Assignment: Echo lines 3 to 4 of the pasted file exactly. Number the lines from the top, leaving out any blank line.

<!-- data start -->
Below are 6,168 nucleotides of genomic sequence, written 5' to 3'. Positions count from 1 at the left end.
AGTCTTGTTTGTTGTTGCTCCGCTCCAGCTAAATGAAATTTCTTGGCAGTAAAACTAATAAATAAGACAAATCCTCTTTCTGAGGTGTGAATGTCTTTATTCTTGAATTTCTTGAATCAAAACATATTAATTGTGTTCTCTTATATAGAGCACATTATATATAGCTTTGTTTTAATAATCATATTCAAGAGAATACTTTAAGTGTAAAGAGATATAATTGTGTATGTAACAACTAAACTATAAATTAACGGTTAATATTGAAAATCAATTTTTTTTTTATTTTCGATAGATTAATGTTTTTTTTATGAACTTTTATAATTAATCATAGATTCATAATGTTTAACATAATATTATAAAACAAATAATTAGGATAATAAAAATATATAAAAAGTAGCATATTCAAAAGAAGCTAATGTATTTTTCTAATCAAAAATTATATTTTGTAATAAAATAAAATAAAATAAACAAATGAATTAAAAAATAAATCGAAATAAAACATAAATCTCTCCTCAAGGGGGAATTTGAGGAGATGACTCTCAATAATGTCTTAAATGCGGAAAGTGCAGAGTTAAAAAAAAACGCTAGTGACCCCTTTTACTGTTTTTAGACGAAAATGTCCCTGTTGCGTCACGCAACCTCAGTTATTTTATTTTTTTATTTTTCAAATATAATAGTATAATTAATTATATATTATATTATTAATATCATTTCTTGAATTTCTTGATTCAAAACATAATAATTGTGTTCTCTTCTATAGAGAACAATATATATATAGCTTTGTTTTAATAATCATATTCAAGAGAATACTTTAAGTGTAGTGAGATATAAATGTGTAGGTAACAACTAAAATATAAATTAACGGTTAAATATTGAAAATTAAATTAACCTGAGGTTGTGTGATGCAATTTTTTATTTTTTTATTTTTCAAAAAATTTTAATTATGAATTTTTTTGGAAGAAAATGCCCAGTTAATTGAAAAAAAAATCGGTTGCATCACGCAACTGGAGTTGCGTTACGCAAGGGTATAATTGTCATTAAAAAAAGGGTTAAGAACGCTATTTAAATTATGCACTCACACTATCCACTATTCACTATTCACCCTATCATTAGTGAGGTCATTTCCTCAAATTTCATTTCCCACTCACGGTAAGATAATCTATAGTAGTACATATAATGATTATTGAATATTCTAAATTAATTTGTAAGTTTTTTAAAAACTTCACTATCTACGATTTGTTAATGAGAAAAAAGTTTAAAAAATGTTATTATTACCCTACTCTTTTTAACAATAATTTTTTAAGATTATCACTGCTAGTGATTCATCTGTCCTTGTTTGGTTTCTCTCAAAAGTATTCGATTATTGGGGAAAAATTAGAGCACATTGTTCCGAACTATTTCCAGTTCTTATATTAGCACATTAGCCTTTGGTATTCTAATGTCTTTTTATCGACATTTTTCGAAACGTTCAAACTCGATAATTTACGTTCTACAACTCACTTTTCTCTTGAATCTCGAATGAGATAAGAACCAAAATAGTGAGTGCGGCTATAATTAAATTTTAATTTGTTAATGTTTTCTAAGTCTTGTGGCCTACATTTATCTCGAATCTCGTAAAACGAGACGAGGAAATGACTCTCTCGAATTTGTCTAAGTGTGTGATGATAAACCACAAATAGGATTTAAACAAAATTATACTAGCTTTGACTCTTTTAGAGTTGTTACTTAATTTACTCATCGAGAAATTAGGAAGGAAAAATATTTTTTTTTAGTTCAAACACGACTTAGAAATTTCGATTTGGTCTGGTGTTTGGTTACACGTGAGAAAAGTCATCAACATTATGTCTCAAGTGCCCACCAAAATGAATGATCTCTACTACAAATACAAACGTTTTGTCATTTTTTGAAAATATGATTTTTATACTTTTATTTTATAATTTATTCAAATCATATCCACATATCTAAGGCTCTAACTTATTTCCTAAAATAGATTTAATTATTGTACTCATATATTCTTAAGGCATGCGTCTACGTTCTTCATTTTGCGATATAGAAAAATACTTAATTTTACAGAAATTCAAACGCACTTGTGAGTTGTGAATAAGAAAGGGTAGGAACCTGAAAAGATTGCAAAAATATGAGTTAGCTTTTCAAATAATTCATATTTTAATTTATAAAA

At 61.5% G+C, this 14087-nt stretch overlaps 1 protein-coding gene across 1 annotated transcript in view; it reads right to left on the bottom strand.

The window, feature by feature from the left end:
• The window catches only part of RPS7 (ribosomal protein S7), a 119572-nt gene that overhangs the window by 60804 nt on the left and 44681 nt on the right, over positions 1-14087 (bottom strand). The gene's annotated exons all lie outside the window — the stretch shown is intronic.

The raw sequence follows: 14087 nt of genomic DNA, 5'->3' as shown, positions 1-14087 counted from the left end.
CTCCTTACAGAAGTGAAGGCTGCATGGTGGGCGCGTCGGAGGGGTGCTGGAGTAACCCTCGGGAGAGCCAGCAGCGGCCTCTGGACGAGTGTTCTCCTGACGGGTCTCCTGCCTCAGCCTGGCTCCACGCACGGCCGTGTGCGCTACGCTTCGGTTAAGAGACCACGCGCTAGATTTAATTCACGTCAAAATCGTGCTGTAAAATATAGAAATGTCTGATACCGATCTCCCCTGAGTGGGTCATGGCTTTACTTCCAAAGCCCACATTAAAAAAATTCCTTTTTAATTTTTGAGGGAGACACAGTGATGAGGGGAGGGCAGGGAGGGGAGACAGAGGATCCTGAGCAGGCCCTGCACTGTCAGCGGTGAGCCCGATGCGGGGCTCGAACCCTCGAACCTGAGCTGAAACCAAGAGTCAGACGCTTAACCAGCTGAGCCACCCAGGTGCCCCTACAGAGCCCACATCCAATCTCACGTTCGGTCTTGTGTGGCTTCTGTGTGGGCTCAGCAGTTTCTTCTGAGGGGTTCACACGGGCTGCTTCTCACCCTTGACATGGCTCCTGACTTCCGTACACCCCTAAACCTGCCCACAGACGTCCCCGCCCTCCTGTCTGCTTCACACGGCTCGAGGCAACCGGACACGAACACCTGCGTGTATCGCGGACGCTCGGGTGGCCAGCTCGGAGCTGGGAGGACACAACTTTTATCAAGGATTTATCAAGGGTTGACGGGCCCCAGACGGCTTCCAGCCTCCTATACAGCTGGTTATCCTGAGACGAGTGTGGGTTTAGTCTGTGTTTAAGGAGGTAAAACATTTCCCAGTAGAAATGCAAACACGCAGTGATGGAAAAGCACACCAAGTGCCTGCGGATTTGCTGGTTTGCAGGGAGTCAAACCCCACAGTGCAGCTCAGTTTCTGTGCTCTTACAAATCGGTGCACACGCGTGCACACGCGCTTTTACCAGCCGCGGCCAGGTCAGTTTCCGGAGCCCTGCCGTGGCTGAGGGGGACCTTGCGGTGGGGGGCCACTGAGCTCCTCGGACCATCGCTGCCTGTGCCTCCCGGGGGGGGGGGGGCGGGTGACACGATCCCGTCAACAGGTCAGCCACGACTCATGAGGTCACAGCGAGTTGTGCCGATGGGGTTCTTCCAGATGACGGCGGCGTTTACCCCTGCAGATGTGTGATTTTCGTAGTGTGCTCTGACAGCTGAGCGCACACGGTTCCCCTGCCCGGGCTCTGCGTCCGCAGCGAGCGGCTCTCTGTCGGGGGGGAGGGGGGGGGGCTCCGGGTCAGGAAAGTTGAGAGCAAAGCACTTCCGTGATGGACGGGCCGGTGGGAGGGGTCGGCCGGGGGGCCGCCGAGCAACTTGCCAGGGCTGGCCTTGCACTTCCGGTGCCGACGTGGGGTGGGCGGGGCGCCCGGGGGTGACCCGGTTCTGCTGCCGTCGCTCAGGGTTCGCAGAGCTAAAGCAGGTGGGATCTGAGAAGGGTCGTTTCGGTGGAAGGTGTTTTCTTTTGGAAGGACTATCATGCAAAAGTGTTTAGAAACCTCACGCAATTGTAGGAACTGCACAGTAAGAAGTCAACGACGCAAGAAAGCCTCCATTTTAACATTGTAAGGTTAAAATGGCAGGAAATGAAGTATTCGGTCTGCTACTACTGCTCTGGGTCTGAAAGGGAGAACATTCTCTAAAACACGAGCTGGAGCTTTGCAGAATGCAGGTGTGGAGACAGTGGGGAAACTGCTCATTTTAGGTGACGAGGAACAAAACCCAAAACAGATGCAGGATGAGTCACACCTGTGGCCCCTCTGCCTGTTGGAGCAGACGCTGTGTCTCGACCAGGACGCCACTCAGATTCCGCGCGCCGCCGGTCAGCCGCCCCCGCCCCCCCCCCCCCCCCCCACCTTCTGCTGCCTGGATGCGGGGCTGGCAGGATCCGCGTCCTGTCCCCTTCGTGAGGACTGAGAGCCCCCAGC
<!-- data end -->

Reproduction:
At 61.5% G+C, this 14087-nt stretch overlaps 1 protein-coding gene across 1 annotated transcript in view; it reads right to left on the bottom strand.

The window, feature by feature from the left end: